The history of football helmets is a fascinating story that seems destined to be made into a Netflix documentary. This article details the history of football helmets and how they were invented, and explains how they have improved over the years - advancing with technology and making the game safer for athletes.
Look inside just about any football player’s locker and you’ll find over a dozen products that provide protection, performance, comfort, and style to outfit them for play. Gloves, compression pieces, shoulder pads, and of course, a football helmet are all things you're likely to find in a football player's locker. Every product provides its own benefit to the player, but the football helmet is the centerpiece of protection and style. A player’s emotional connection to their helmet is stronger than any other piece of equipment. It's with them each time they take the field, and protects them during every play.
However, football helmets of years past were NOTHING like they are today. Read on to learn more about the history of football helmets and see how far the helmet design, and technology has come over the years.
The Father of Basketball (and Football Helmets)
Football helmets have come a long way since the original models. Believe it or not, football helmets were not always built with a polycarbonate or polymer outside shell, comfortable padding on the inside, or even a facemask!
Let’s rewind to Springfield, Massachusetts, 1891 when the game of football was changed forever. It was on these hallowed grounds that the invention of the football helmet was brought to life. James Naismith, the renowned “Father of Basketball,” had joined the YMCA College football team. Playing center for the squad, Naismith was the anchor of the offensive line and was repeatedly involved in physical contact while he blocked for his quarterback. After a barrage of hits to his head and face, Naismith came up with an idea. He had his girlfriend sew two pieces of flannel together to make the world’s first “football helmet.” This small spark of genius shifted the entire trajectory of the game of football.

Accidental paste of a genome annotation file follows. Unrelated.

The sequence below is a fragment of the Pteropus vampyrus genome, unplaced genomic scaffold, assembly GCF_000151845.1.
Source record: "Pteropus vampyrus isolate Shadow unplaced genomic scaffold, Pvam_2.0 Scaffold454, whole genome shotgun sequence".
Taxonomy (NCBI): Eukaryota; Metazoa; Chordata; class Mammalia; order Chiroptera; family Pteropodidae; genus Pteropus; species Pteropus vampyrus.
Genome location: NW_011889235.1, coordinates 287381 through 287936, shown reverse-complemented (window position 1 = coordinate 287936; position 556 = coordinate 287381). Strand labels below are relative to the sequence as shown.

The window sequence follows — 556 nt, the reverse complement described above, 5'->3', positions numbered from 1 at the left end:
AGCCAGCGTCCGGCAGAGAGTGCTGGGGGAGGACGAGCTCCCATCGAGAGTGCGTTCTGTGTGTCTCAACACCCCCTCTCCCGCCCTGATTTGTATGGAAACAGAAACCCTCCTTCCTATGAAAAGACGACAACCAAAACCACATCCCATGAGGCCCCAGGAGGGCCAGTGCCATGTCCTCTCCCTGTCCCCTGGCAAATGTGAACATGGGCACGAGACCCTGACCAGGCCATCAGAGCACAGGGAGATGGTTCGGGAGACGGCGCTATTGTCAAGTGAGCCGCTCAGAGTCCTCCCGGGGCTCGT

From Flannel to Leather
In December of 1893, the world was introduced to the second version of the football helmet. The opportunity arose after a doctor told his football-playing patient, Navy Admiral Joseph Mason Reeves, that his participation in football would not have favorable long term health effects. The Admiral, a creative man himself, took matters into his own hands. This improvement from the original flannel football helmet to a leather helmet was produced by the Admiral’s shoemaker in Annapolis, Maryland. His padded, mushroom-shaped helmet design also transitioned to more applications other than the game of football; as Admiral Reeves’ helmet design was brought back to the Navy and was worn on the heads of paratroopers in World War I.
Strapping It Up
Most football players have heard, “time to strap it up” before a practice or game. That phrase comes from George Barclay. George refused to wear the latest iteration of helmets with his ears completely exposed due to his fear of developing cauliflower ear. So, in 1896 he developed a thick dome-shaped leather helmet which provided better protection and a more robust ear cap. This version of the football helmet included the first-ever chin strap; two leather strips that tied beneath the chin and kept the helmet on player’s heads as they grappled on the gridiron. The helmet paid off for Barclay as he led his team to an undefeated season and grabbed a share of the national title - sans cauliflower ear.
After a drought in innovation for a number of years, the ZH helmet was released in 1917. This updated leather helmet improved the ventilation, on-field communication, and protection aspects of football helmets. These helmets allowed for the forces of impact to be distributed across the head, instead of just one area, as you’ll see in current football helmets. Despite this amazing addition to the football helmet, there was still something missing.